The Old Exchange and Provost Dungeon is a quirky museum in Charleston, South Carolina, and a backdrop to some of the defining events in American history. It ranks near Boston’s Faneuil Hall and Philadelphia’s Independence Hall among the most significant still-standing buildings from the Revolutionary era.
Finished in 1771, the two-storey, Palladian-style, stone Exchange and Custom House is a model of Southern elegance, with its arched doorways and white trim. But beneath the beautiful building, almost a century older, is the creepy-cool, dark and dank, brick dungeon. Together they fuse the gloriousness and the ugliness of American history, and force visitors to face how the glory was in many ways built upon the ugly.
Nearly two weeks before the rowdier Sons of Liberty dumped British tea into Boston Harbor, Charlestonians on December 3, 1773, seized 257 chests of the product from the ship London and stored them at the Exchange. Years later, with the Revolutionary War raging, they auctioned it off to pay for muskets.
South Carolina held its Constitutional Convention in the building’s Great Hall, and became the eighth state to ratify the document on May 23, 1788. Three years later, the room held a ball for President George Washington, then on his Southern Tour of our newborn nation.
But not all the building’s history is so illustrious. By far the most intriguing part of the building is the dungeon, which was used as a prison.
In 1718, the pirate Blackbeard and his compatriot Stede Bonnet blockaded Charleston Harbor and took hostages. For ransom, they demanded medicinal mercury, which was used at the time to treat syphilis. Blackbeard was later killed in battle. Bonnet was captured and held for a time in the dungeon before being hanged at nearby White Point.
Decades later, during the Revolutionary War, the British captured Charleston in 1780 and used the Exchange building as a barracks and the dungeon as a provost, a military prison.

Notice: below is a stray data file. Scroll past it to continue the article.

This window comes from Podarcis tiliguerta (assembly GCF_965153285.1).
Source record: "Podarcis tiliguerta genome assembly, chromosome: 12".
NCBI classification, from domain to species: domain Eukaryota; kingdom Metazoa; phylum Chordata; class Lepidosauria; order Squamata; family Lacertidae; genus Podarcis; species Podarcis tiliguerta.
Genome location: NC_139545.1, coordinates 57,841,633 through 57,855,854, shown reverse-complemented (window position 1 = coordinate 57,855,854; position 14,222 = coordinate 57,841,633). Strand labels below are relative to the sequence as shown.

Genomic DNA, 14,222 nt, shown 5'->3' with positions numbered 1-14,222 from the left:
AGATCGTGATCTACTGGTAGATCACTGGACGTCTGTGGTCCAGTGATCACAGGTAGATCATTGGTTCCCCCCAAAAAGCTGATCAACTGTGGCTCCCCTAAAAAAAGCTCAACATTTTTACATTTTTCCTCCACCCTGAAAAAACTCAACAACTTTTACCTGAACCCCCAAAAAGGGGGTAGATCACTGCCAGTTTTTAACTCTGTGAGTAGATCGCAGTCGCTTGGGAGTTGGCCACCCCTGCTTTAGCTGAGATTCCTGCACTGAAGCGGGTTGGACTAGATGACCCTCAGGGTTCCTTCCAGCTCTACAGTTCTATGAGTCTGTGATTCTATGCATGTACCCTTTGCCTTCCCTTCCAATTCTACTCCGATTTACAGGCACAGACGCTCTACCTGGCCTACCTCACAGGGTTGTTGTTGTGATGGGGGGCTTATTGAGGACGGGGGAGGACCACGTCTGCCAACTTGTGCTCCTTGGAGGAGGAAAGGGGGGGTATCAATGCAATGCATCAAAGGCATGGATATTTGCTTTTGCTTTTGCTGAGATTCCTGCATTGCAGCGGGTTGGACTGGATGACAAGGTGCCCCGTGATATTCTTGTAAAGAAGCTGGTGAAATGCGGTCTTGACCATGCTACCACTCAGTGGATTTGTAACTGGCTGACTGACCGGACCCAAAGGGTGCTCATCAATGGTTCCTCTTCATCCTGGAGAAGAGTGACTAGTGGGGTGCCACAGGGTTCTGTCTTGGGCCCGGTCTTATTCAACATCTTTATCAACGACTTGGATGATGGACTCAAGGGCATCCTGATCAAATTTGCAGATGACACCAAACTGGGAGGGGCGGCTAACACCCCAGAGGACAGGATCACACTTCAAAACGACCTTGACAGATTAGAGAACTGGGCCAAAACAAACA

One story that the museum emphasizes is that of Isaac Hayne, a soldier in the Continental Army at the time of the siege. He was captured but then released and allowed to go home to his family. But two months later, he was ordered to return Charleston. There he was required to sign an oath of allegiance, declaring himself a British subject willing to fight for the British army. If he didn’t sign, he’d be imprisoned.
He balked at the notion of turning on America. But his entire family was stricken with smallpox, which had already taken the life of one of his children. He was desperate to return home. A British commandant assured Hayne that he could decline any future orders to serve in the British army. He signed and went home.
In 1781, the following year, Hayne was ordered to report for duty in the British army. He considered this a breach of contract and rejoined the Continental Army. He was part of a successful mission to capture General Andrew Williamson, a former Continental soldier who had joined the British army. Hayne was then captured in the wake of a British ambush intended to rescue Williamson. Hayne was declared guilty of treason and espionage, without trial, and held in the provost dungeon. He was hanged on August 4, 1781, at the age of 36, at White Point, like Stede Bonnet.
But if the British thought they were teaching occupied Charleston to accept the Crown’s rule, they thought wrong. Charlestonians were outraged by what they considered an unjust execution. Approximately 2,000 men joined the Continental Army in South Carolina under General Nathaniel Greene, helping turn the tide of the War in the Americans’ favor.
Today, the dungeon holds exhibits illustrating the various uses of the building, including its early function as a customs house. It also showcases the Half-Moon Battery, the only standing, publicly viewable portion of the original city wall, finished in 1701 and excavated from under the building in 1965.
Visitors can imagine the ghastly conditions in which the prisoners were kept, tightly packed in rat-infested squalor. They were also likely to drown if the Harbor-level dungeon flooded before they were taken out to be hanged.
But even this isn’t the full horror of the building’s history.
The Exchange and its immediate outside area was a common site for slave auctions in Charleston.
Thousands of people were bought and sold just steps from the stately building, and occasionally inside it.
Exhibits in the main building give a sense of the cruel reality of slavery at one of its most notorious sites, where people were dehumanized and sold to be exploited as property for cheap labor, where families were broken apart, where even those not on the auction block would gather and watch in hopeful desperation to see what would happen to relatives and friends, knowing they may never see one another again.
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The Old Exchange and Provost Dungeon does a fine job of teaching both the glorious and the ugly of South Carolina’s, and America’s, history. As Margaret Thatcher noted, America has a unique place in the world as the only nation founded on ideas and ideals. And part of our glory is the way that those ideas and ideals have triumphed in time over the ugly, a triumph visitors can experience at the Old Exchange and Provost Dungeon.